For that matter, from start to finish, I am unsure of the degree of understanding the author possesses in regards to Buddhism. Reading his work, it would be easy for someone to get the impression that Buddhism is an uniquely Thai religion which is far from the truth. In the end, I was left wondering if this experience was indeed special or just one more adventure to be propped up along side other junkets to such places as Alaska and Madrid.

Nevertheless, the author speaks with and to a very American mindset with which I could readily relate even though I am a 100% Amewrican mutt of European background. The prose is beautifully written and, as a Buddhist myself, the glimpses of Thai culture are especially captivating.
Vizil
First, let me just say that I recommend this book heartily to anyone interested in Buddhism, Thailand, coming-of-age stories, or inter-cultural understanding in general.

This book is gentle, unlike many memoirs these days, and Coffin takes the time to make you understand why he becomes a monk, and why he later decides to disrobe (which is entirely acceptable in Thai culture). But what is truly different about this book is that it gives the reader an intimate view of "village Buddhism," which can be quite different from the actual instructions to monks by the Buddha. Nobody does anything bad, but the attitudes are really different from other accounts of dedicated monks one might have read. It's all fascinating and not in the least disheartening, so hopeful Buddhists need not fear it.

I really enjoyed this book, and look forward to whatever Mr. Coffin has planned next.
September
Jaed recounts some fascinating experiences succinctly and artfully, some you would never expect of a Buddhist monk. What I found lacking was the dropping of some important motifs, specifically whether he pursued his Buddhist practice to any degree after he returned from Thailand, and how he ultimately regarded his romantic interest in Lek. For someone who belittled American culture so much (and I'm not criticizing him for that), Jaed was very American in pursuing an idealized quest abroad, abandoning it within a season, and going on to describe his next projects as though the pipe dream never happened. If the experiences were so fascinating and important, what were the ultimate impacts of them on his life and why?
Malien
In this memoir, Jaed Coffin retells the story of his time spent in Thailand as a Buddhist monk. He is the offspring of an interracial couple living in America in the 70's. As a child he was often confused of his identity, and as a college student decides to venture to Thailand to become a monk for a three month period. During this endeavor he learns how to meditate and spends a great amount of time with other monks. Yet he finds himself questioning his reasoning behind his journey to Thailand and his ascetic lifestyle. Coffin writes from his "not sure heart" in this beautiful re-telling of his life as a monk.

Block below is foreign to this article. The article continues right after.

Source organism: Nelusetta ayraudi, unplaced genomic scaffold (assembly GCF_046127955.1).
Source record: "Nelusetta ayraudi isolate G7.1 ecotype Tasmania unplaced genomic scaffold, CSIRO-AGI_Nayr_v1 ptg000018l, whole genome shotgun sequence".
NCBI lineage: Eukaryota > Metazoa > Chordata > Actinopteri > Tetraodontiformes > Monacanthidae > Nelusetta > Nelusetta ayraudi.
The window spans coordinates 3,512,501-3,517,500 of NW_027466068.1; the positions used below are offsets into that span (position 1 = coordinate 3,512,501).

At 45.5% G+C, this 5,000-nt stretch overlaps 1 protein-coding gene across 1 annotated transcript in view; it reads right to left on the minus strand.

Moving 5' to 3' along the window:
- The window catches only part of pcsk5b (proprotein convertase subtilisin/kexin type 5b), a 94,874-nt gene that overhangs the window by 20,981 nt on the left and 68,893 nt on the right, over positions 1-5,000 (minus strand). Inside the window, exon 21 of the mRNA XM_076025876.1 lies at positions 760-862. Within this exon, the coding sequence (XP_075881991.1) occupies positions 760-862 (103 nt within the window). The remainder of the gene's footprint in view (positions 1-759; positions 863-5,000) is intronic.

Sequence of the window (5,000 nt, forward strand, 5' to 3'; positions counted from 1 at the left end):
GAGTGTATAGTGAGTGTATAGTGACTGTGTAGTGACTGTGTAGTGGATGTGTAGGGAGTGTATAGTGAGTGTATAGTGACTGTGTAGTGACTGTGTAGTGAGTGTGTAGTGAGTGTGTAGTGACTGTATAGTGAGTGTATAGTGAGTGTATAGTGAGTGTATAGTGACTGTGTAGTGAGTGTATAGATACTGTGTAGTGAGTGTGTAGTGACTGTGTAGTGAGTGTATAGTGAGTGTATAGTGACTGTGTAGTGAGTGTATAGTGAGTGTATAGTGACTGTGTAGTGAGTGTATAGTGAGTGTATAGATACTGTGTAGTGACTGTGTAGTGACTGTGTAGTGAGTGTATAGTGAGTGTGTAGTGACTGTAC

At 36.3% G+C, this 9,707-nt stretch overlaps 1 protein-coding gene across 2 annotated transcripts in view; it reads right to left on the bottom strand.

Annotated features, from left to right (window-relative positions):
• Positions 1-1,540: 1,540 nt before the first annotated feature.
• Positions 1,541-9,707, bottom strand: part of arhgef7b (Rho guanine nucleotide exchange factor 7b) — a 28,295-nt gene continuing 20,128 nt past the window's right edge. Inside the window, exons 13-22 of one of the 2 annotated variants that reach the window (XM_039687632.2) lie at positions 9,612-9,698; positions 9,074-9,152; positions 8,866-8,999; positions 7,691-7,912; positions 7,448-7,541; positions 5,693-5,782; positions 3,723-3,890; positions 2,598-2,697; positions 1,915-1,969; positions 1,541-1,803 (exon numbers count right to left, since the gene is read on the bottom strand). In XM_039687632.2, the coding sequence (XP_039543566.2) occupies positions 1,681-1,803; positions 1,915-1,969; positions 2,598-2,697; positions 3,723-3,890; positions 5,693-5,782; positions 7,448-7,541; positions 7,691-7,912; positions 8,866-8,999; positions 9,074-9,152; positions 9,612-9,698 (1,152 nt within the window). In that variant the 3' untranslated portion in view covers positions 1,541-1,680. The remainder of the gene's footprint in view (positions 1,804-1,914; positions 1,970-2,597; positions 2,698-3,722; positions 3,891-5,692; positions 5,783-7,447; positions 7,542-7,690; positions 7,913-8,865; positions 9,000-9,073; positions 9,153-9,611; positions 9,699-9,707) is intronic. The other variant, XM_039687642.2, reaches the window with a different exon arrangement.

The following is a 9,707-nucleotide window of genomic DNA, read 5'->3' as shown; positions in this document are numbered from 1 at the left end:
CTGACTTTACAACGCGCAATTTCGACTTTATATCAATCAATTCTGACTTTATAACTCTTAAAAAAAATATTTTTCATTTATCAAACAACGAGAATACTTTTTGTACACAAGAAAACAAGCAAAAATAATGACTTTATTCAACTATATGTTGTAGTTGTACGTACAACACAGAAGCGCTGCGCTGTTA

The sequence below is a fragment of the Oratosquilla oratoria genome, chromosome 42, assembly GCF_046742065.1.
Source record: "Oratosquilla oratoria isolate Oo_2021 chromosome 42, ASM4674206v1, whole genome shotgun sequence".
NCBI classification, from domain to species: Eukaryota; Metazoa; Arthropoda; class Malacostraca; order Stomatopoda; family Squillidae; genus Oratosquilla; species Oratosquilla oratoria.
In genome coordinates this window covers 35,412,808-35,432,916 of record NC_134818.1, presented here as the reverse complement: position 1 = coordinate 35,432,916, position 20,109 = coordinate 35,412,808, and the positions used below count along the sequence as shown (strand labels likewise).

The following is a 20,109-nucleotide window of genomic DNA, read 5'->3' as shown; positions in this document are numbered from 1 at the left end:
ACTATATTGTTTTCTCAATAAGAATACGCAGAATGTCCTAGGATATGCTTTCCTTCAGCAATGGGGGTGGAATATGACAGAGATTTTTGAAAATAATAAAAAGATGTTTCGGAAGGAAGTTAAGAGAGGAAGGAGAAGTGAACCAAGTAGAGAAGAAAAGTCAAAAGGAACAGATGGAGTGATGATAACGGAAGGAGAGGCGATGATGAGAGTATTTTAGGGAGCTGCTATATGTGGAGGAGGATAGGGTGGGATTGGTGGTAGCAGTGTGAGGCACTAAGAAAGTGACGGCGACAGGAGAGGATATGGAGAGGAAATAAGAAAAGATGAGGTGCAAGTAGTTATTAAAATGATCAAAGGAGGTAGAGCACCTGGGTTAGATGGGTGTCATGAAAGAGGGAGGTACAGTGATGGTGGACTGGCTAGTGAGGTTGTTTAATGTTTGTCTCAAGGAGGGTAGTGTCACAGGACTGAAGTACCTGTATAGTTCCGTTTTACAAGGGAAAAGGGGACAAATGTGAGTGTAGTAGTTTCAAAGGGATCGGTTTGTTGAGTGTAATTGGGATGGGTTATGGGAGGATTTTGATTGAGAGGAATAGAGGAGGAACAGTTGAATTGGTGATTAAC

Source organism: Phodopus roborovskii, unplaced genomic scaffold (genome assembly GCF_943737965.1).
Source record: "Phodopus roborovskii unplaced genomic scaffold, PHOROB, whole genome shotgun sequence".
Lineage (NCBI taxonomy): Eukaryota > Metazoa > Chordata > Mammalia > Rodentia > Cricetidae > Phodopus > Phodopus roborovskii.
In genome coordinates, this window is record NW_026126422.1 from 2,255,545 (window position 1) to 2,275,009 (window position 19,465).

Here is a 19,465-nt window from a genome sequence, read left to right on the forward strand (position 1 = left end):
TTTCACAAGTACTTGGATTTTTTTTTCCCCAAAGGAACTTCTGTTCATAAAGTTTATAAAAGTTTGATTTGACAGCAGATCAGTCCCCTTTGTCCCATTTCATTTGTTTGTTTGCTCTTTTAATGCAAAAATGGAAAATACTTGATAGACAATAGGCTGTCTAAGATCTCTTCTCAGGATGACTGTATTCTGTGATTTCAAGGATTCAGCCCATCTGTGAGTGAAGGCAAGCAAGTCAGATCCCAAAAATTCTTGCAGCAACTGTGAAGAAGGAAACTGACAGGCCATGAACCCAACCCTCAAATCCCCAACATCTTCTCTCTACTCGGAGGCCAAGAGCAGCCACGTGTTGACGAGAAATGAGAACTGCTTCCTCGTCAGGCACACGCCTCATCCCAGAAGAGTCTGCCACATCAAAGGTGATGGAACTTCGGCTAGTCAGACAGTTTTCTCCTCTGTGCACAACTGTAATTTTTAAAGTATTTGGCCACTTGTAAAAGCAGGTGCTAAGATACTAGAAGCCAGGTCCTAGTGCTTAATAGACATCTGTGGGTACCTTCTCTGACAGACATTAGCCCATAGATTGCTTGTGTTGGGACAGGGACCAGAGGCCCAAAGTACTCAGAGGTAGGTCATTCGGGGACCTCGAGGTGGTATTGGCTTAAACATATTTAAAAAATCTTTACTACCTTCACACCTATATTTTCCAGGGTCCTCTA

Watikalate
Coffin's adventure is totally captivating. I want to hear more about his early childhood. Hope he writes that memoir.
นℕĨĈტℝ₦
In a world where many find time for introspection only when we mistakenly leave our BlackBerrys in the car while we queue up at Starbucks, we could learn a lot by reading this fascinating book about a young man's quest to honor his culture and discover his values. It takes a unique drive to leave a preppy New England school to become a monk in Thaliand - and it takes courage to write about the emotions of the experience candidly. This book is a treat to read - honest and succinct. Strongly recommended.
Saintrius
Jaed Coffin grew up in Maine, the son of a Thai mother and a white American soldier. His parents divorced when he was an infant and until her father died, his mother brought him and his sister on several visits to her ancestral home town. Growing up with roots in two cultures, he felt--as young people often do--rooted in neither.

While at Middlebury College Coffin studied philosophy and, he writes, "had become obsessed with Buddhist thought and secretly imagined that my cultural background entitled me to privileged insight into ancient sutras." The reader might have preferred more on his spiritual path as a prelude to Coffin's decision to go to Thailand and be ordained as a monk. It may have been a question of family or cultural responsibility, like compulsory military service, but that is not conveyed in Coffin's writing.

A Chant to Soothe Wild Elephants: A Memoir is Coffin's story of life in the temple as a chanting monk. He writes in an observational fashion and the details of this culture shock are vivid. He spoke very little Thai when he immersed himself in temple life, nor was his understanding of Buddhism extensive. And, it must be said, his commitment to the celibate life was not deep.

The writing is crisp and descriptive but the main character of this memoir remains something of an unknown. Coffin writes of his "not sure heart" and after ten weeks, decides to go back to the U.S. and finish college; or maybe that was always his intention? There's a further decision to be made, about a Thai girl named Lek, and again the decision process is not explored for us.

I give this book four stars for the lucid language and the wonderful story of Thai village and temple life. The fifth star will be added when Jaed Coffin digs more deeply into the motivations behind his characters. I hope he does that in a future work, so I can enjoy more from him.

Linda Bulger, 2008
A Chant to Soothe Wild Elephants: A Memoir ebook
Author:
Jaed Coffin
Category:
Asia
Subcat:
EPUB size:
1801 kb
FB2 size:
1499 kb
DJVU size:
1110 kb
Language:
Publisher:
Da Capo Press; 1st Da Capo Press Ed edition (January 8, 2008)
Pages:
205 pages
Rating:
4.6